Was America’s greatest general and first president also a political philosopher? Regent University professor Jeffry H. Morrison says yes, in his just-published book, The Political Philosophy of George Washington. He recently took questions from NRO’s John J. Miller.
JOHN J. MILLER: George Washington was a lot of things — a general, a president, a symbol of hope and inspiration for people with wooden teeth — but was he also an intellectual? Did he actually develop a political philosophy?
JEFFRY H. MORRISON: He was and he did, though it sounds a little highfalutin to put it that way. Washington developed a simple but coherent and consistent political philosophy — for example, nonpartisanship and cooperation of church and state at home, neutrality abroad — during his half-century public career. He wasn’t in the same class as Jefferson or John Adams in terms of education or intellectual horsepower. But even Jefferson ranked Washington’s Farewell Address with The Federalist Papers as one of the best texts of American political principle — texts he wanted taught in law classes at his University of Virginia, by the way.
MILLER: Didn’t James Madison and Alexander Hamilton have a hand in writing the Farewell Address?
MORRISON: They did, and so did John Jay — coincidentally the three authors of The Federalist Papers. But Washington was clearly the superintending intelligence behind the address. He owned every idea in it, and he made plenty of changes to the various drafts, deleting and adding language of his own.
MILLER: Have scholars downplayed the philosophical side of Washington? Why?
MORRISON: They did for many years, though in the last generation scholars have shown an increasing appreciation of Washington’s mind. Washington was very self-deprecating, and that didn’t help his reputation. He was always embarrassed by his lack of formal education — he never went to college. But, of course, you can have an excellent mind without a lot of schooling. Washington actually had a keen practical intelligence, it was just untutored.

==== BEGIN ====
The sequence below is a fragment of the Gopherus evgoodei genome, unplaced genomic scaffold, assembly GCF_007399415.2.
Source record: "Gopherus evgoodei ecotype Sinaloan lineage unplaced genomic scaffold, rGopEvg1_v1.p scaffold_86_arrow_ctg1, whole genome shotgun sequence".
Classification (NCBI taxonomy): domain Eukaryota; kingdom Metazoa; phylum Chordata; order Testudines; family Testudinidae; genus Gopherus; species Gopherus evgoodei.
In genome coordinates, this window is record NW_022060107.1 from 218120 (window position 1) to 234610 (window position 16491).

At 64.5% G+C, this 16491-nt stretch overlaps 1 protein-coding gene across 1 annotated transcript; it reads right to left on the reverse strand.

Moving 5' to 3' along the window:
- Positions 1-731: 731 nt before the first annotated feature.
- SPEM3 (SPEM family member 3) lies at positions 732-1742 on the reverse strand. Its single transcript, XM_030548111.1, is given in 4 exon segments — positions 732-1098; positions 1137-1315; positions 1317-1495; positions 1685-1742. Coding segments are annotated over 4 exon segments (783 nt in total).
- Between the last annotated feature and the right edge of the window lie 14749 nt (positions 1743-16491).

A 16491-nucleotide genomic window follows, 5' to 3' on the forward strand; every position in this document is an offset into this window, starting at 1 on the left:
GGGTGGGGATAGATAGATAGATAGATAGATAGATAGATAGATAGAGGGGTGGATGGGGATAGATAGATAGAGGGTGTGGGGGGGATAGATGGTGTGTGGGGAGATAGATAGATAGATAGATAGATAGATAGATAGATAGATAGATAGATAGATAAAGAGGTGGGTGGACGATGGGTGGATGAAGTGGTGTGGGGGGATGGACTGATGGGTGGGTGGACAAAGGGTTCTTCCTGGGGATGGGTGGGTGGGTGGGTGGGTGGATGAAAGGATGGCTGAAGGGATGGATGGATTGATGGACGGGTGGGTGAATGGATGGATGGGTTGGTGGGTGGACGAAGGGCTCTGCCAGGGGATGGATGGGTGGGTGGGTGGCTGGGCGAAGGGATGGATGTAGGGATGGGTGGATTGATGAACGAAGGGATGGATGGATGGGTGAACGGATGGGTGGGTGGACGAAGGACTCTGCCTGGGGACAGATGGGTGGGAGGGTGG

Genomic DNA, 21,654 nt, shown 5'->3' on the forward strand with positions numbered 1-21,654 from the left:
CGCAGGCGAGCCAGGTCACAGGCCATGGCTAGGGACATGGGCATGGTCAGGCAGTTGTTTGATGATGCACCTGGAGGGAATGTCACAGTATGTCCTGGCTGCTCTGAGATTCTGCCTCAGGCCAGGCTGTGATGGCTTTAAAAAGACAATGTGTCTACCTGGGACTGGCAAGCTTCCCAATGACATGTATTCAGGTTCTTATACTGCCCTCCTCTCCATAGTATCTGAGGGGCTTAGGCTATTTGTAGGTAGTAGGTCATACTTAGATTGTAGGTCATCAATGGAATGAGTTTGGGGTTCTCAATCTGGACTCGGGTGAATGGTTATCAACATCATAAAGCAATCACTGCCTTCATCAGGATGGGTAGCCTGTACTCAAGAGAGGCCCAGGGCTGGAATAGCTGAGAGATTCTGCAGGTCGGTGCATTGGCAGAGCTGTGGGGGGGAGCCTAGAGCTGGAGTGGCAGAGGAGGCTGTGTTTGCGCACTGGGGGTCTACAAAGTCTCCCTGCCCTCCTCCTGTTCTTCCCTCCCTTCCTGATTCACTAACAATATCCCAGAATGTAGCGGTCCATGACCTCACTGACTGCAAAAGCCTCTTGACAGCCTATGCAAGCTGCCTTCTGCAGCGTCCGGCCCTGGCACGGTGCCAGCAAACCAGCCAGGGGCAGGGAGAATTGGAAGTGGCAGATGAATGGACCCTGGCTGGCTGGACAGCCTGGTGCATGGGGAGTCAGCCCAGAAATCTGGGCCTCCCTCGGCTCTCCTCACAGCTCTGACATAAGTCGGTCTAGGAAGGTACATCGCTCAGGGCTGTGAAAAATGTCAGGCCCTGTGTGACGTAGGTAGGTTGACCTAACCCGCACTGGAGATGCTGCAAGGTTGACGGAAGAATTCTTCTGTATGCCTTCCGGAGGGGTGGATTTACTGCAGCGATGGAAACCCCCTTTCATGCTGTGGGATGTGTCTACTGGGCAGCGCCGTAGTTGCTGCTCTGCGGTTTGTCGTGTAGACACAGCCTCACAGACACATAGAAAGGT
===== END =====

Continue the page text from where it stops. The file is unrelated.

MILLER: What books influenced Washington’s thinking?
MORRISON: Seneca’s Morals, Joseph Addison’s Cato and Spectator essays, and to a surprising degree, the Bible and the Anglican Book of Common Prayer. Washington didn’t have time to become a bookish person, but he was a self-educator, and he read when he could. Judging from the way he wrote, those are some of the things he did read and internalize.
MILLER: Sophisticated people laughed at George W. Bush during the 2000 presidential campaign when he cited Jesus as his favorite philosopher. Would Washington have cackled, too?
MORRISON: No, he would not have cackled. But I think he would have been puzzled. George Bush is a 21st-century Evangelical; Washington was an 18th-century nominal Anglican (and Stoic), and those cultures are very different. Contemporary Evangelicals have an intensely personal relationship with Jesus and they verbalize it. Anglicans of Washington’s day were more restrained. And besides, Jesus himself said, “my kingdom is not of this world” — not the sort of thing one might expect a political philosopher to say. So our first “George W.” probably would not have cited Jesus that way.
MILLER: And what’s the deal with Cato? This play was very important to Washington. How come nobody ever stages it nowadays?
MORRISON: It’s a tragedy, and Americans prefer happy Hollywood endings. Also, Cato’s virtues are of the self-denying sort — he kills himself rather than submit to Caesar’s tyranny — and they don’t fit our consumer culture. And, though it has violence, there’s no sex in it.